He sees the alliance between the fishing lobby and politics that prevents rapid progress as problematic. The fishing lobby has a one-sided focus on the immediately achievable yield and is not interested in what happens afterwards. The politicians haven't a clue and follow the lobbyists. Subsidies are a further evil, as they make it worthwhile to catch even unprofitable fish. "This is a sure recipe for the collapse of the stocks", prophecies Froese. If the subsidies were cut, two thirds of all fishers would have to give up, because they would immediately be in the red. A good example of how things can be done better is New Zealand. The fishing industry was reformed there at a very early stage, and the fishers in the meantime are generating a profit margin of roughly 40%. "In the EU, despite subsidies, the margin lies between 0 and 4%", recounted Froese spelling out the difference.

Even just a few years of reduced fishing quantities would suffice to allow the stocks to recover. "It sounds insane, but economically speaking it would make sense: if the fishers paused for one or two years, they would have larger catches in the years after – and higher profits." However, Froese is doubtful of the feasibility: "We have a planned economy in the fishing industry. The decision on how much can be caught comes from above, ecology is not taken into account."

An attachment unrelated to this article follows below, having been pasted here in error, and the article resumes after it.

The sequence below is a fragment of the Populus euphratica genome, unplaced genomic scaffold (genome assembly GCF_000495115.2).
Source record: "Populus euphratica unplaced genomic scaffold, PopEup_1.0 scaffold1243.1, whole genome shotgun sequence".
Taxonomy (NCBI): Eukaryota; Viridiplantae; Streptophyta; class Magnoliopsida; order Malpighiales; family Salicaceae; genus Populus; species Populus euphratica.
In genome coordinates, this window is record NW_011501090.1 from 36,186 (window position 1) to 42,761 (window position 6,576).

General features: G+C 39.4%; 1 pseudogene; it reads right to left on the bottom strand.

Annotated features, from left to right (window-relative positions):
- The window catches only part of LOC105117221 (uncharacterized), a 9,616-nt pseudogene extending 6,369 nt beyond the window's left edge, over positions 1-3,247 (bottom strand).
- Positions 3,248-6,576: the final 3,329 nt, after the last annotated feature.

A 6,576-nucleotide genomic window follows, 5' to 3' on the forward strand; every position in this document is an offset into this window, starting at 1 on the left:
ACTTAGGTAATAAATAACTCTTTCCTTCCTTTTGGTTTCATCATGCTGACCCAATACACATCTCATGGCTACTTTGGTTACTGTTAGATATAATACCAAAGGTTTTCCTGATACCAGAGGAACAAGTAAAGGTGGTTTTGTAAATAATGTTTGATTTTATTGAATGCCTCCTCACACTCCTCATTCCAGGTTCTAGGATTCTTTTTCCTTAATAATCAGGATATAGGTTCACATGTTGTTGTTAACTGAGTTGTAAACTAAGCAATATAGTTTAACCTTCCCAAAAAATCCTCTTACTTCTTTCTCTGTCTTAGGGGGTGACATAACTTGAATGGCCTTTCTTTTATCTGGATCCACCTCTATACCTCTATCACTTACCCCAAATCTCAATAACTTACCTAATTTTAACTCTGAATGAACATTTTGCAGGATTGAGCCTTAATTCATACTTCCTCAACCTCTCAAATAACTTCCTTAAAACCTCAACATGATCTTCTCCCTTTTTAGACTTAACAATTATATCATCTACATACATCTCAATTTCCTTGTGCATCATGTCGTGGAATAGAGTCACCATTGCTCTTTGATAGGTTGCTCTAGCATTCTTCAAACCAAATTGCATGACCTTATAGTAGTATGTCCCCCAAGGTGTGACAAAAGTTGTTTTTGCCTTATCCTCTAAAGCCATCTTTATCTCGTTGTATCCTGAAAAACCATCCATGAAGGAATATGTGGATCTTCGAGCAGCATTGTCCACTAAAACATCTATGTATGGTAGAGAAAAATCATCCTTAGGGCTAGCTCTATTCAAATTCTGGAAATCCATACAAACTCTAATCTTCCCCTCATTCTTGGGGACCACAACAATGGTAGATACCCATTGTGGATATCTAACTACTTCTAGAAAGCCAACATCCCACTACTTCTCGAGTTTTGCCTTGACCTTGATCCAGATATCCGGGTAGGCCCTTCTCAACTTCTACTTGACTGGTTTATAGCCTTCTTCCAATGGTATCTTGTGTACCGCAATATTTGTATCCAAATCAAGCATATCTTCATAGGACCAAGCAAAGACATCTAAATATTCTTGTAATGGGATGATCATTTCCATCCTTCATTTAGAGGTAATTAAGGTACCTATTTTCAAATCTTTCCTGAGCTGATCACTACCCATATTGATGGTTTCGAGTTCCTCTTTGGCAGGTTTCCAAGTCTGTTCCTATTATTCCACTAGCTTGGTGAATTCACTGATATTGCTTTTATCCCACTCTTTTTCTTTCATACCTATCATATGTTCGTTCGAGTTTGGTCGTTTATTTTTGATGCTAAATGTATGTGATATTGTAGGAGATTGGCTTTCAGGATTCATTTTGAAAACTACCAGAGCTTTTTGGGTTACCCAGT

Current EU reforms a step in the right direction
Despite all this, Europe would be in a good position to push-start changes with a global impact. The EU fleet, according to Director Jeub, has the fourth largest catching potential worldwide and operates in all the seas. The EU furthermore maintains 22 bilateral fishing agreements with third countries and is by far the largest importer of fishery products. To live up to its responsibility, the EU has introduced reforms and ensured that scientifically based management plans were introduced. "The times in which the politicians flew in the face of scientific recommendations are over", explained Jeub.
 
It is important, he says, to change the practice of discarding catches. The European fishers are being successively obliged to bring almost their entire catch on land. The fundamental reform of fishery monitoring with an integrated inspection system, modern instruments and deterrent sanctions is also making itself positively felt. However, illegal fishing still remains a major problem. "This accounts for approximately 30% of all fish caught worldwide", complained Jeub. For certain types, such as tuna, which can fetch up to as much as €100,000 for an adult fish, the incentive is high. The effective fight to crack down on illegal fishing is an international challenge, but not all countries take adequately decisive action to combat it.